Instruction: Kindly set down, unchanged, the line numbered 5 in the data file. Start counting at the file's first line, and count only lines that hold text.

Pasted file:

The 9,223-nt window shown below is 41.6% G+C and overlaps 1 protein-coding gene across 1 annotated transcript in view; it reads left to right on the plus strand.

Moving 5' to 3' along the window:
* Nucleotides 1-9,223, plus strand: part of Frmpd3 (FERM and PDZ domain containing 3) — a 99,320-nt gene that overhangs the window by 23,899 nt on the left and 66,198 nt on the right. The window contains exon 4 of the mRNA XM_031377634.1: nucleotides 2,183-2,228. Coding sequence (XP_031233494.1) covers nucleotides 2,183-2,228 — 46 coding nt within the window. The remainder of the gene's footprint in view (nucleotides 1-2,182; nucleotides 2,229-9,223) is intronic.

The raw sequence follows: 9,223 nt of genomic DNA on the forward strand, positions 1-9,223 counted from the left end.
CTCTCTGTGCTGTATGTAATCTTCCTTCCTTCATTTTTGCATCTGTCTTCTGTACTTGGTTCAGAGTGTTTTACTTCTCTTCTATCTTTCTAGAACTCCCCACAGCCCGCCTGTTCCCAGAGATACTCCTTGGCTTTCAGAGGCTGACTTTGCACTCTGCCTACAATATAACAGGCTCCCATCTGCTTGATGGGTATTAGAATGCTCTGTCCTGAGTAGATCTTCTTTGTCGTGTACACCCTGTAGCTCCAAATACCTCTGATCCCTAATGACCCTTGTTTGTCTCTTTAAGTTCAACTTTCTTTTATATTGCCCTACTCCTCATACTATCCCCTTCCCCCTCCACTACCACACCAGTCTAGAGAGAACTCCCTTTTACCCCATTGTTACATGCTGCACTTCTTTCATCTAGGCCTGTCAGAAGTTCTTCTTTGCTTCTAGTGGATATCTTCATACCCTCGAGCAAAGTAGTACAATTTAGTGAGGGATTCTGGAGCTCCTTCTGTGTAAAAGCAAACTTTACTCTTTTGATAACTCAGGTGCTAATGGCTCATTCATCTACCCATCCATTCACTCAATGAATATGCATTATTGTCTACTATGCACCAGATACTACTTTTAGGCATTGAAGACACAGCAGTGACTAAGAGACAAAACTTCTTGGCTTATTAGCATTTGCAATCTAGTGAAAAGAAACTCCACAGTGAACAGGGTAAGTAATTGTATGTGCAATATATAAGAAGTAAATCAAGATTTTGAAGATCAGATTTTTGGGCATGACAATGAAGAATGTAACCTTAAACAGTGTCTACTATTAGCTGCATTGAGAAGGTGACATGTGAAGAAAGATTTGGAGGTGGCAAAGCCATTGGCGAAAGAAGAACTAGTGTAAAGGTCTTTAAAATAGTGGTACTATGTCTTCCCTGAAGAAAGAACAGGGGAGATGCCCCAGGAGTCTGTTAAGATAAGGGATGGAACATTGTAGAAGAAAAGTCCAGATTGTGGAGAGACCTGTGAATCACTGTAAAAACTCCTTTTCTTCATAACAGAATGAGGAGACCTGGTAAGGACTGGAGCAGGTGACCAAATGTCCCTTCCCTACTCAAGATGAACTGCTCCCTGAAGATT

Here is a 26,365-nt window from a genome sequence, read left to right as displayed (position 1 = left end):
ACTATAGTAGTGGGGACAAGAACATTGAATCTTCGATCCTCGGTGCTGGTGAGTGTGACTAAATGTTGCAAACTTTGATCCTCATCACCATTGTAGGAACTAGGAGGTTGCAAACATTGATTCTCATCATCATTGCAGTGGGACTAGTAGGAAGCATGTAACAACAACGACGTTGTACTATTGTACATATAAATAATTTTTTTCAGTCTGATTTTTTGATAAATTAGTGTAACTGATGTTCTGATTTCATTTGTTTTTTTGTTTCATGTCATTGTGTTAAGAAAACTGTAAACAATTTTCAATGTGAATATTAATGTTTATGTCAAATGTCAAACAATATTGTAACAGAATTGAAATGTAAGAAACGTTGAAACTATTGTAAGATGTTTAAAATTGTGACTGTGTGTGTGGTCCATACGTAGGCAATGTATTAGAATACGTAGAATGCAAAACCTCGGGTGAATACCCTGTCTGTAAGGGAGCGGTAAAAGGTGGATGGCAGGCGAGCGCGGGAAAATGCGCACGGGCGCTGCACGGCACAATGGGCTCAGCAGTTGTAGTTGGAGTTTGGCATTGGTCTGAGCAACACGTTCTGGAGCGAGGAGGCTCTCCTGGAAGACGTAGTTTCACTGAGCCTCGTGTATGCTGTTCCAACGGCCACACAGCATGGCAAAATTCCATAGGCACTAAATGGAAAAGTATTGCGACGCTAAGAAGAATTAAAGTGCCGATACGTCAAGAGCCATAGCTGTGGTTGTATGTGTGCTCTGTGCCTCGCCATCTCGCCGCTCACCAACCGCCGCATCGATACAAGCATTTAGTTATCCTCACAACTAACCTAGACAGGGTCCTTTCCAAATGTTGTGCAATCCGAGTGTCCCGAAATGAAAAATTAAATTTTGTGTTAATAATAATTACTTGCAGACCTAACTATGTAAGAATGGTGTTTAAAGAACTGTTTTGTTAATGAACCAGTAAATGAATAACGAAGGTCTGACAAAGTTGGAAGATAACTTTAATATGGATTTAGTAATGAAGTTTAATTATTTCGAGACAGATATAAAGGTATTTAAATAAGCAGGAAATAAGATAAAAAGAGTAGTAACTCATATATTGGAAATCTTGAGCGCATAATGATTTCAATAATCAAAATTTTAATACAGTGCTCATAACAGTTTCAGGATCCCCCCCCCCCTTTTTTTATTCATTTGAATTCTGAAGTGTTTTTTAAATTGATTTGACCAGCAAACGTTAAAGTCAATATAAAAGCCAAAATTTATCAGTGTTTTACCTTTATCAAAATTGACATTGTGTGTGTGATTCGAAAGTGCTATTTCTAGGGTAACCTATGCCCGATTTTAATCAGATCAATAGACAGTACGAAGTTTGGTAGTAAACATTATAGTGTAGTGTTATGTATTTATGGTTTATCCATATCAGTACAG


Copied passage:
CTCTCTGTGCTGTATGTAATCTTCCTTCCTTCATTTTTGCATCTGTCTTCTGTACTTGGTTCAGAGTGTTTTACTTCTCTTCTATCTTTCTAGAACTCCCCACAGCCCGCCTGTTCCCAGAGATACTCCTTGGCTTTCAGAGGCTGACTTTGCACTCTGCCTACAATATAACAGGCTCCCATCTGCTTGATGGGTATTAGAATGCTCTGTCCTGAGTAGATCTTCTTTGTCGTGTACACCCTGTAGCTCCAAATACCTCTGATCCCTAATGACCCTTGTTTGTCTCTTTAAGTTCAACTTTCTTTTATATTGCCCTACTCCTCATACTATCCCCTTCCCCCTCCACTACCACACCAGTCTAGAGAGAACTCCCTTTTACCCCATTGTTACATGCTGCACTTCTTTCATCTAGGCCTGTCAGAAGTTCTTCTTTGCTTCTAGTGGATATCTTCATACCCTCGAGCAAAGTAGTACAATTTAGTGAGGGATTCTGGAGCTCCTTCTGTGTAAAAGCAAACTTTACTCTTTTGATAACTCAGGTGCTAATGGCTCATTCATCTACCCATCCATTCACTCAATGAATATGCATTATTGTCTACTATGCACCAGATACTACTTTTAGGCATTGAAGACACAGCAGTGACTAAGAGACAAAACTTCTTGGCTTATTAGCATTTGCAATCTAGTGAAAAGAAACTCCACAGTGAACAGGGTAAGTAATTGTATGTGCAATATATAAGAAGTAAATCAAGATTTTGAAGATCAGATTTTTGGGCATGACAATGAAGAATGTAACCTTAAACAGTGTCTACTATTAGCTGCATTGAGAAGGTGACATGTGAAGAAAGATTTGGAGGTGGCAAAGCCATTGGCGAAAGAAGAACTAGTGTAAAGGTCTTTAAAATAGTGGTACTATGTCTTCCCTGAAGAAAGAACAGGGGAGATGCCCCAGGAGTCTGTTAAGATAAGGGATGGAACATTGTAGAAGAAAAGTCCAGATTGTGGAGAGACCTGTGAATCACTGTAAAAACTCCTTTTCTTCATAACAGAATGAGGAGACCTGGTAAGGACTGGAGCAGGTGACCAAATGTCCCTTCCCTACTCAAGATGAACTGCTCCCTGAAGATT